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TIL Summer 2018

26 DRAGONS RETURN TO THE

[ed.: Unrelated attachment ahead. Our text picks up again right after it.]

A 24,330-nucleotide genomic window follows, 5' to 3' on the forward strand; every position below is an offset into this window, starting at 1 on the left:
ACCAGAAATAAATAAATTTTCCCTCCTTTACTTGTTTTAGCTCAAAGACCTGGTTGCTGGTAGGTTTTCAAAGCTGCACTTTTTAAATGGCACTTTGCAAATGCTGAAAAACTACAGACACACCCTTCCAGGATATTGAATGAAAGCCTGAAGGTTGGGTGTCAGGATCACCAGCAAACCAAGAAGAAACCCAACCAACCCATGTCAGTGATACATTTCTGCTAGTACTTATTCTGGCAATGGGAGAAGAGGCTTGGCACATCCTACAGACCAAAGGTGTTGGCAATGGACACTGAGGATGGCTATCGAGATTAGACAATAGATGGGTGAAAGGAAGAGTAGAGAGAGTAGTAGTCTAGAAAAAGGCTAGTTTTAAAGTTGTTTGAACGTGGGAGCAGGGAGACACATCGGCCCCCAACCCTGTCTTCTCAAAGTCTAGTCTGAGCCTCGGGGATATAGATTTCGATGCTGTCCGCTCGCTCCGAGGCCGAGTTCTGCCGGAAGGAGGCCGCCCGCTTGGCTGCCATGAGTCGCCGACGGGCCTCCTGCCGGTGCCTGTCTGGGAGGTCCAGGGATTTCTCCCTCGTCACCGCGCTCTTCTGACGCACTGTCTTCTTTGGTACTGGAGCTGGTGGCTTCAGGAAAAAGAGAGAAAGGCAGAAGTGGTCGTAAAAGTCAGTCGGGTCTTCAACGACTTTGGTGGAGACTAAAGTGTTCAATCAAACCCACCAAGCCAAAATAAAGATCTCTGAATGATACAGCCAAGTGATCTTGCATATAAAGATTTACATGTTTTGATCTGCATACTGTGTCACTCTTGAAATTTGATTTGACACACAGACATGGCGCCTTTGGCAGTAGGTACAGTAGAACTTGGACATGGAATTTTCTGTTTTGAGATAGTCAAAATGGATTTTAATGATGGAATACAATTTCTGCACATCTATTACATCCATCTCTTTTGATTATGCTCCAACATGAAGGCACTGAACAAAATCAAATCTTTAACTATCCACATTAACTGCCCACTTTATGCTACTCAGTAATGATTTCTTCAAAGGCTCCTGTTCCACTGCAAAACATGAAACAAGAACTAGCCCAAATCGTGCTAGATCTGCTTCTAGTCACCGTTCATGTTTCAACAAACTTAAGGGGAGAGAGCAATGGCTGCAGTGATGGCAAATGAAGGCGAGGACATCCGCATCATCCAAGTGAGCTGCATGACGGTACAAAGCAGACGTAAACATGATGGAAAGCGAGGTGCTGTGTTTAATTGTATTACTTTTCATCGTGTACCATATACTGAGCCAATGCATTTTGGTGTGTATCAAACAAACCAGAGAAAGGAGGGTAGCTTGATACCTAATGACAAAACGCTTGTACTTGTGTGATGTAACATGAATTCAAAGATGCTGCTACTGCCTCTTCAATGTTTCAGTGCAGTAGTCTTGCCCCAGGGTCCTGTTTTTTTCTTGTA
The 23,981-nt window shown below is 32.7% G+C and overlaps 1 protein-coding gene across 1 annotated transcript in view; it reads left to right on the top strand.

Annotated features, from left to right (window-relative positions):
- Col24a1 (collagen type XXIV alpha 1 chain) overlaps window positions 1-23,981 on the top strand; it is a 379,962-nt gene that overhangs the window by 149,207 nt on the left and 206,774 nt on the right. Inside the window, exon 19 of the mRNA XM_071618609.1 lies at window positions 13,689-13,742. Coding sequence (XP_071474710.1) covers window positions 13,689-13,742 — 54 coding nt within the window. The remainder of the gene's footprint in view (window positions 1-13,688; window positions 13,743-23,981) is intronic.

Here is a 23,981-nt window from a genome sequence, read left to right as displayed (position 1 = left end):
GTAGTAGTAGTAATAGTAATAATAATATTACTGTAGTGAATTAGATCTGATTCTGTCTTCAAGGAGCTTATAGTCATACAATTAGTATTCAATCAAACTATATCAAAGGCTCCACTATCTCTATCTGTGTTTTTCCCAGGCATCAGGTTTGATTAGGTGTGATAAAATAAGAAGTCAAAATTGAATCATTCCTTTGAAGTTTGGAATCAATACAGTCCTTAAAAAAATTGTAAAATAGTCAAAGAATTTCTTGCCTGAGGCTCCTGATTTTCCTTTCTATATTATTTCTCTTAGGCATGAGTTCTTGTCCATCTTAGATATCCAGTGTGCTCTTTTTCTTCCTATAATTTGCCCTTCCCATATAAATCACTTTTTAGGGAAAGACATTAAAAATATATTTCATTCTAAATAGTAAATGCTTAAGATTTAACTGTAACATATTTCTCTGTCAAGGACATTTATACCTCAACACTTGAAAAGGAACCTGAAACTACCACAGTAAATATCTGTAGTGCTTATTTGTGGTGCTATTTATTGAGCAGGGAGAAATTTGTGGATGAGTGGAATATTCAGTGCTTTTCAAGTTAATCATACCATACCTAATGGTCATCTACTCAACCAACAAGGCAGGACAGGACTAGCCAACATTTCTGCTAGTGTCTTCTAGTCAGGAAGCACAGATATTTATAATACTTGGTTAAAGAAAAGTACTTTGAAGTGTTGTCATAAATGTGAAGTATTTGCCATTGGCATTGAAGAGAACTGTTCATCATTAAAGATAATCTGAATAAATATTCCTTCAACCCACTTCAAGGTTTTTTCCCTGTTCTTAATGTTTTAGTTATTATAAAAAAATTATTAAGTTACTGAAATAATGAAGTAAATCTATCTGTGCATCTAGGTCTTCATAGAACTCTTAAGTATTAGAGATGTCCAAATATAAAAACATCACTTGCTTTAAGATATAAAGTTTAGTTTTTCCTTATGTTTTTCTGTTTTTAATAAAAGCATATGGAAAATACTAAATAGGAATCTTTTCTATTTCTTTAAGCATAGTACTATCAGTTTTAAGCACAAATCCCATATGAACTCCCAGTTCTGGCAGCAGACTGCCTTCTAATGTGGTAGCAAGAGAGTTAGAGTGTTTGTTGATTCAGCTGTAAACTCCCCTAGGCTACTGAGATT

26 DRAGONS RETURN TO THE GREAT PAGODA AT KEW AFTER 200 YEARS It was one of the jewels in the crown of Georgian London: a building so unusual that a suspicious public were unconvinced it would remain standing when it was built in 1762. Designed at the height of the eighteenth century craze for Chinoiserie, The Great Pagoda at Kew was famously adorned with eighty brightly coloured wooden dragons. The eye-catching dragons were the talk of the town for twenty years, before disappearing in the 1780s, rumoured to be payment for the Prince Regent’s gambling debts. Now, as a two-year project by Historic Royal Palaces nears its end, dragons once more adorn this magnificent structure. Officially reopened to visitors by His Royal Highness Prince Charles on 12 July, it offers one of the earliest and finest bird’s eye views of London. The Great Pagoda was designed by architect Sir William Chambers for the royal family after a visit to China. Chambers was inspired by the buildings he saw and his designs for the Great Pagoda were influenced by prints he had seen of the famous Porcelain Pagoda at Nanjing. Londoners and tourists alike flocked to see the striking 163ft (nearly 50m) tall building, which formed part of a homage to the Grand Tour in the famous gardens, with the Pagoda providing an unusual window into Chinese culture at the time. Observers were most impressed by dragons, designed to dazzle and described tantalizingly in accounts at the time as ‘iridescent.’ Though memorable, the dragons were removed in 1784, when repairs were undertaken to the building’s roof. Despite it being rumoured at the time to have been payment for the Prince Regent’s debts, they were probably badly degraded after the mini ice age at the end of the eighteenth century. Remarkably, in spite of their fame, none of the eighty dragons appear to have survived, beginning a two hundred year hunt to rediscover or replace them. The architect who designed the Palm House – Decimus Burton – made an attempt as early as 1843, and right up to the 1970s, the mystery of the lost dragons and the question of how to replicate them was still being discussed. Finally, and only thanks to advances in 3D printing technology which limit their impact on the structure, eighty new dragons adorn the Pagoda once more. This summer, families can embark on a dragon quest around Kew Gardens to track down the Great Pagoda’s decorated beasts. And, no journey to Kew will now be complete without a visit to the top of the Pagoda, where visitors can marvel at the stunning 360° views of London. LARGEST EVER CHRISTIAN DIOR EXHIBITION IN THE UK AT V&A ‘There is no other country in the world, besides my own, whose way of life I like so much. I love English traditions, English politeness, English architecture. I even love English cooking.’ – Christian Dior In February 2019, the V&A will open the largest and most comprehensive exhibition ever staged in the UK on the House of Dior – the museum’s biggest fashion exhibition since Alexander McQueen: Savage Beauty in 2015. Spanning 1947 to the present day, Christian Dior: Designer of Dreams will trace the history and impact of one of the 20th century’s most influential couturiers, and the six artistic directors who have succeeded him, to explore the enduring influence of the fashion house. Ecarlate afternoon dress, Autumn-Winter 1955 Haute Couture collection, Y line. Victoria and Albert Museum. Photo © Laziz Hamani This exhibition will investigate Dior’s creative collaborations with influential British manufacturers, and his most notable British clients, from author Nancy Mitford to ballet dancer Margot Fonteyn. A highlight will be the Christian Dior dress worn by Princess Margaret for her 21st birthday celebrations. It will also bring to life Dior’s spectacular fashion shows staged in stately homes, including Blenheim Palace in 1954. t h i s i s l o n d o n m a g a z i n e • t h i s i s l o n d o n o n l i n e

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